Wednesday, January 23, 2008

The Church and the Kingdom III

Let's continue on in this examination of the relationship of the church and the kingdom. Here's today's thought: The church is the instrument of the Kingdom in that the works of the Kingdom are performed through its members as through Jesus himself.

Jesus spent an awful lot of time explaining why he was sent. Dr. Arthur Glasser notes, "“Forty-four times in the Gospel of John, Jesus alluded to his being sent by the Father…” (Glasser, Arthur with C. Van Engen, D. Gilliland and S. Redford eds. Announcing the Kingdom: The Story of God’s Mission in the Bible. Grand Rapids, MI: Baker Books, 2003).

Here are some of the things Jesus said He had been sent to do: “to proclaim release to the captives and recovery of sight to the blind, to let the oppressed go free, to proclaim the year of the Lord’s favor (Luke 4:18,19), to preach the good news of the Kingdom (Luke 4:43), to do God’s will (John 4:34), to represent God (John 12:45), and many others. Just prior to his death, Jesus had sent the disciples out as twelve (Luke 9) and as seventy-two (Luke 10) to do these exact same things. Then, when we come to John 20:19-21, we find Jesus commissioning the disciples to partner with the Holy Spirit to reach outward and incarnate the presence of Jesus in everything they do.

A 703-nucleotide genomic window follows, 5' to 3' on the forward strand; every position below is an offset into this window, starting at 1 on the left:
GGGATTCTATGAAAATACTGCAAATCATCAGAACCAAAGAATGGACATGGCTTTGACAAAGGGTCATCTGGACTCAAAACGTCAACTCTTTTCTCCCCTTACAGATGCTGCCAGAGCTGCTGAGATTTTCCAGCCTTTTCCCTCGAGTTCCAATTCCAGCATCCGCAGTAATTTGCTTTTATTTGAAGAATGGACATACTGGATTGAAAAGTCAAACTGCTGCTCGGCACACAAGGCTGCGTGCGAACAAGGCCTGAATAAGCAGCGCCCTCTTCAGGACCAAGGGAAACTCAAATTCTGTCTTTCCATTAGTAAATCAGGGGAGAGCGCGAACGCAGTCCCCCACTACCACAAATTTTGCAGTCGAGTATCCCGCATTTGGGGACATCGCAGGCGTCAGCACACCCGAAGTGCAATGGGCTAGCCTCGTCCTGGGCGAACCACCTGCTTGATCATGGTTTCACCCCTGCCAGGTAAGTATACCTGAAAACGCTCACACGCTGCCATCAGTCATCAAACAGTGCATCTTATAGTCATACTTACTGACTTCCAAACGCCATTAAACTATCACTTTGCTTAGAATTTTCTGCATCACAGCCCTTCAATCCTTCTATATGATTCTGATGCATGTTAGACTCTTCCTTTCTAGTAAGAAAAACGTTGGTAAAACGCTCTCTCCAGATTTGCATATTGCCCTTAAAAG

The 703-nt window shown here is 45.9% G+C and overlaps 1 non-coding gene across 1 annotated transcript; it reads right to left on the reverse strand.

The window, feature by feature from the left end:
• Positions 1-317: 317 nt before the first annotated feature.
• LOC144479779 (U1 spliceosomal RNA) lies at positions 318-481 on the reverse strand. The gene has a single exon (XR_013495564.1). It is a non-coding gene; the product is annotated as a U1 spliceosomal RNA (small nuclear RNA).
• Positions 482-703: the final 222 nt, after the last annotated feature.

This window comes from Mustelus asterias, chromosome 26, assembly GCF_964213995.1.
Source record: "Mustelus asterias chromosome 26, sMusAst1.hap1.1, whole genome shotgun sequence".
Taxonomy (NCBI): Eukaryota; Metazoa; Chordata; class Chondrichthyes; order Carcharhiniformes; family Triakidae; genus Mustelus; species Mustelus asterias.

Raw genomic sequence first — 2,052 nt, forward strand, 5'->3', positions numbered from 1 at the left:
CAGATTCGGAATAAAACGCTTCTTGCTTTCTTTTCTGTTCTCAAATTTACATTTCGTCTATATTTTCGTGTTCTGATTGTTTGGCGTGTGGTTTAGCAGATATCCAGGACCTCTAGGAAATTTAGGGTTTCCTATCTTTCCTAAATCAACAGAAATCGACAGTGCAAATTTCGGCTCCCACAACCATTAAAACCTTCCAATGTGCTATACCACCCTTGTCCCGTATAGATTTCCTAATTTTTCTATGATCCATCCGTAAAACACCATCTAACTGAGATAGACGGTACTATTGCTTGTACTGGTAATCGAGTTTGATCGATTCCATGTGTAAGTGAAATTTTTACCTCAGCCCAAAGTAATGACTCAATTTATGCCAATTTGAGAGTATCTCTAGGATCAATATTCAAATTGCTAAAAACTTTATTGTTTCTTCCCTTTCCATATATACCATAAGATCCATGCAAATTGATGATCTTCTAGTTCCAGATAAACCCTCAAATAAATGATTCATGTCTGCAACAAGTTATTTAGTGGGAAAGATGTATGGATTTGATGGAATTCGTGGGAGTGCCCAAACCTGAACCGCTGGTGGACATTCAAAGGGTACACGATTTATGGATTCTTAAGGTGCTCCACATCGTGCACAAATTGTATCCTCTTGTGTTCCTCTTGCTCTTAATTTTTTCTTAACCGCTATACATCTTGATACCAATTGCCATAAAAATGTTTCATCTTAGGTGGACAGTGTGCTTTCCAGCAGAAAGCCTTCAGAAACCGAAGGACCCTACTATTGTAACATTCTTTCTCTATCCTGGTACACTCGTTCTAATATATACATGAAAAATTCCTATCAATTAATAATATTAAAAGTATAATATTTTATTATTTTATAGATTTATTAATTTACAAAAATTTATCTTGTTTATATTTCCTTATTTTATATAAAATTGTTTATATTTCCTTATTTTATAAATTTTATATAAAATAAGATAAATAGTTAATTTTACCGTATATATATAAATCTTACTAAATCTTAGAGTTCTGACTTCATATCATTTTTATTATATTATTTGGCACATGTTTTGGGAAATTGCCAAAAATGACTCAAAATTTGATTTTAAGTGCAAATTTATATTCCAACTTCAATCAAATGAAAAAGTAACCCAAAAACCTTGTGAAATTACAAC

"On the evening of that first day of the week, when the disciples were together, with the doors locked for fear of the Jewish leaders, Jesus came and stood among them and said, "Peace be with you!" After he said this, he showed them his hands and side. The disciples were overjoyed when they saw the Lord. Again Jesus said, "Peace be with you! As the Father has sent me, I am sending you."

Dr. Gregory A. Boyd summarizes this idea in this way: “Jesus planted the seed of the kingdom of God with his ministry, death, and resurrection and then gave to the church, the body of all who submit to his lordship, the task of embodying and living out this distinct kingdom.” (Boyd, Gregory A., The Myth of A Christian Nation. Grand Rapids, MI: Zondervan, 2005)

So, what do you think? How is the church doing at embodying the life of Jesus and the mission of the kingdom?

1 comment:

Mark Bradshaw said...

I don't think the idea of the Kingdom of God as a separate concept from the church is widespread among Christians. If you asked most what it was they wouldn't have an answer, I'm sure. Consequently, it isn't likely that the church is going to be doing very well accomplishing Kingdom goals if they don't even know what it is...